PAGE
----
Cambridge and Somerville are really fun places to live and work, and I’ve had plenty of time to explore them during intern year. I frequently go bouldering at a nearby climbing gym, play music in the Harvard medical community orchestra and in jam sessions around town, and eat at the amazing Brazilian restaurants by my apartment. I’ve also seen some great free plays and shows around Boston. On the weekends, I’ve gone on some cool trips ranging from biking around Maine to gallivanting in New York.

- Michael Alpert, PGY-2
  M.D., Yale School of Medicine

What research opportunities are there?

Since CHA is a Harvard affiliated residency, there are lots of opportunities to do research within the Harvard system. The CHA residency also offers a good amount of elective time that can be dedicated to research, such that you have protected time to work on your projects. I used some elective time during my PGY-1 year to work with a researcher at MGH on a research project that will hopefully result in a first author publication.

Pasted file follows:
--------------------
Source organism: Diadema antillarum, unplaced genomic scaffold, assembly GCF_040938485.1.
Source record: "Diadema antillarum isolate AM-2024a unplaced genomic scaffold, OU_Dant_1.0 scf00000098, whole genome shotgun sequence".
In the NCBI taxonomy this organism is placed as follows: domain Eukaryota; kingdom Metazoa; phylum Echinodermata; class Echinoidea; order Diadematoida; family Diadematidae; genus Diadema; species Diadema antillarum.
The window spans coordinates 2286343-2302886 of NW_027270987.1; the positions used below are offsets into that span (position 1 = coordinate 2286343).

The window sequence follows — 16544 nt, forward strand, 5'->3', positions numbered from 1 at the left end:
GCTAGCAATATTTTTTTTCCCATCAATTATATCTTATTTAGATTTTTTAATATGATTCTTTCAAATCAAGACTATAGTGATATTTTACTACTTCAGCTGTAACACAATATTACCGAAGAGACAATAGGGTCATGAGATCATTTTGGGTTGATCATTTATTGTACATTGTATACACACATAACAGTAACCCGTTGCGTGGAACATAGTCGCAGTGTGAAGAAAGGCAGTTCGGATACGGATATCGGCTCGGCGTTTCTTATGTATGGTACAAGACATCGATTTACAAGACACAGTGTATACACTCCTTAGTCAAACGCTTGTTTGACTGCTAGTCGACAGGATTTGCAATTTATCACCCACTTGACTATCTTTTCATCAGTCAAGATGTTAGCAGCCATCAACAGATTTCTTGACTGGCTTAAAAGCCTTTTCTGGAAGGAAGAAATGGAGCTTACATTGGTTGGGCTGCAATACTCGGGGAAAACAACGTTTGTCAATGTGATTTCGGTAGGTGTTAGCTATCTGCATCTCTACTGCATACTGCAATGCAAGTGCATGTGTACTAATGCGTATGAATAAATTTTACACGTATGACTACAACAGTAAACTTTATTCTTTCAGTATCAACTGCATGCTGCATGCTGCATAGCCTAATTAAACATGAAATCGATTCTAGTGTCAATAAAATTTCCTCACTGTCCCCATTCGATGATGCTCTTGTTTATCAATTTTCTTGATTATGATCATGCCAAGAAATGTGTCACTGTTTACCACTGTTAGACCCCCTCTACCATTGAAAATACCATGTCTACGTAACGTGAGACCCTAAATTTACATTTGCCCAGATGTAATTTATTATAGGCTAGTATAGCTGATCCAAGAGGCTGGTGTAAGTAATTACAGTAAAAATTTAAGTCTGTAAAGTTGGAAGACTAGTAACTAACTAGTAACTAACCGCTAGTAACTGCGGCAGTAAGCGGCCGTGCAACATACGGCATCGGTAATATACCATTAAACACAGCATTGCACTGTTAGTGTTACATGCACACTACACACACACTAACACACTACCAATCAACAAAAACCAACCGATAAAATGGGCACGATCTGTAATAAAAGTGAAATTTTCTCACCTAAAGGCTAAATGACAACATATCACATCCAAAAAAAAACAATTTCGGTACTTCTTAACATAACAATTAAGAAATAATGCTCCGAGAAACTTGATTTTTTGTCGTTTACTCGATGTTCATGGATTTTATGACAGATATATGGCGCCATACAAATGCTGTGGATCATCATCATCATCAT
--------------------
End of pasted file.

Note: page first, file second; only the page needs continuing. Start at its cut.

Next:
- Gillian Sowden, Recent Graduate
  M.D., Harvard Medical School

There are a lot of opportunities if you have the initiative to do it and if you take the time to seek out mentors that help you along the way. This does not mean that you won’t find those mentors and possibilities even as residency goes along but if it’s something you really find an important part of what you want to take away from residency, you should definitely go out and pursue it more proactively. I’m actually continuing a qualitative research project that I started in medical school and was motivated to pick it up again by one of the CL attending here who ended up really inspiring me to restart a process that I had become discouraged about. I’m not working on this with one of my co-residents and really have loved partnering with someone I respect about this. There are a lot of quality improvement projects that are options here and the entire Harvard system and network are potentially at your disposal so I think the limiting factors are really competing interests for time and your own imagination/motivation!